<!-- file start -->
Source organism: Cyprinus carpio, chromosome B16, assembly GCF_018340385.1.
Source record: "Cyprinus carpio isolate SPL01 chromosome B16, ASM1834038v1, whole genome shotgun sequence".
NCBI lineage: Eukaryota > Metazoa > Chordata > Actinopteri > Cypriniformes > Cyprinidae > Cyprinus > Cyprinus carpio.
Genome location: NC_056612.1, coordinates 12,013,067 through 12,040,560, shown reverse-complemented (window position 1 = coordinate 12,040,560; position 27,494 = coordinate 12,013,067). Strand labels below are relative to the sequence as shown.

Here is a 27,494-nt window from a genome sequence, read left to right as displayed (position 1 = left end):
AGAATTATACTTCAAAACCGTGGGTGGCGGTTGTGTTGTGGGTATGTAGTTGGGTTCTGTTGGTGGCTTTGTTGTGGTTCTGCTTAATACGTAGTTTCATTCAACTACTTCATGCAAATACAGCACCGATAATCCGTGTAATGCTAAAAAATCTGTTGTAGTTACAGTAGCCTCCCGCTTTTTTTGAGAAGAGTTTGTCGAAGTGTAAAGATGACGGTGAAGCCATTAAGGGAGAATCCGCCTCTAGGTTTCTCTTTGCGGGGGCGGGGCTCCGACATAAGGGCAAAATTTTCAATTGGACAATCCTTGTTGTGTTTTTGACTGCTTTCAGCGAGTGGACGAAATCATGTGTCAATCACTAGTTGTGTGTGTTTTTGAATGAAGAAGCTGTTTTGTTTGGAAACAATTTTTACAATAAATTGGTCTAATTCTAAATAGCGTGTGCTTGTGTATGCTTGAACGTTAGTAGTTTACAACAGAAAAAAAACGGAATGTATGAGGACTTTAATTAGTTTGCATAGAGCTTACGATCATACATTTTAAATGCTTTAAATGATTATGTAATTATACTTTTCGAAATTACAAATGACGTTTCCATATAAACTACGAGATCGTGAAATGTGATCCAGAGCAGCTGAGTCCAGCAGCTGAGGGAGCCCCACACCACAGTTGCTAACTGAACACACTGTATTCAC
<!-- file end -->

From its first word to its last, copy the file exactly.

Source organism: Cyprinus carpio, chromosome B16, assembly GCF_018340385.1.
Source record: "Cyprinus carpio isolate SPL01 chromosome B16, ASM1834038v1, whole genome shotgun sequence".
NCBI lineage: Eukaryota > Metazoa > Chordata > Actinopteri > Cypriniformes > Cyprinidae > Cyprinus > Cyprinus carpio.
Genome location: NC_056612.1, coordinates 12,013,067 through 12,040,560, shown reverse-complemented (window position 1 = coordinate 12,040,560; position 27,494 = coordinate 12,013,067). Strand labels below are relative to the sequence as shown.

Here is a 27,494-nt window from a genome sequence, read left to right as displayed (position 1 = left end):
AGAATTATACTTCAAAACCGTGGGTGGCGGTTGTGTTGTGGGTATGTAGTTGGGTTCTGTTGGTGGCTTTGTTGTGGTTCTGCTTAATACGTAGTTTCATTCAACTACTTCATGCAAATACAGCACCGATAATCCGTGTAATGCTAAAAAATCTGTTGTAGTTACAGTAGCCTCCCGCTTTTTTTGAGAAGAGTTTGTCGAAGTGTAAAGATGACGGTGAAGCCATTAAGGGAGAATCCGCCTCTAGGTTTCTCTTTGCGGGGGCGGGGCTCCGACATAAGGGCAAAATTTTCAATTGGACAATCCTTGTTGTGTTTTTGACTGCTTTCAGCGAGTGGACGAAATCATGTGTCAATCACTAGTTGTGTGTGTTTTTGAATGAAGAAGCTGTTTTGTTTGGAAACAATTTTTACAATAAATTGGTCTAATTCTAAATAGCGTGTGCTTGTGTATGCTTGAACGTTAGTAGTTTACAACAGAAAAAAAACGGAATGTATGAGGACTTTAATTAGTTTGCATAGAGCTTACGATCATACATTTTAAATGCTTTAAATGATTATGTAATTATACTTTTCGAAATTACAAATGACGTTTCCATATAAACTACGAGATCGTGAAATGTGATCCAGAGCAGCTGAGTCCAGCAGCTGAGGGAGCCCCACACCACAGTTGCTAACTGAACACACTGTATTCAC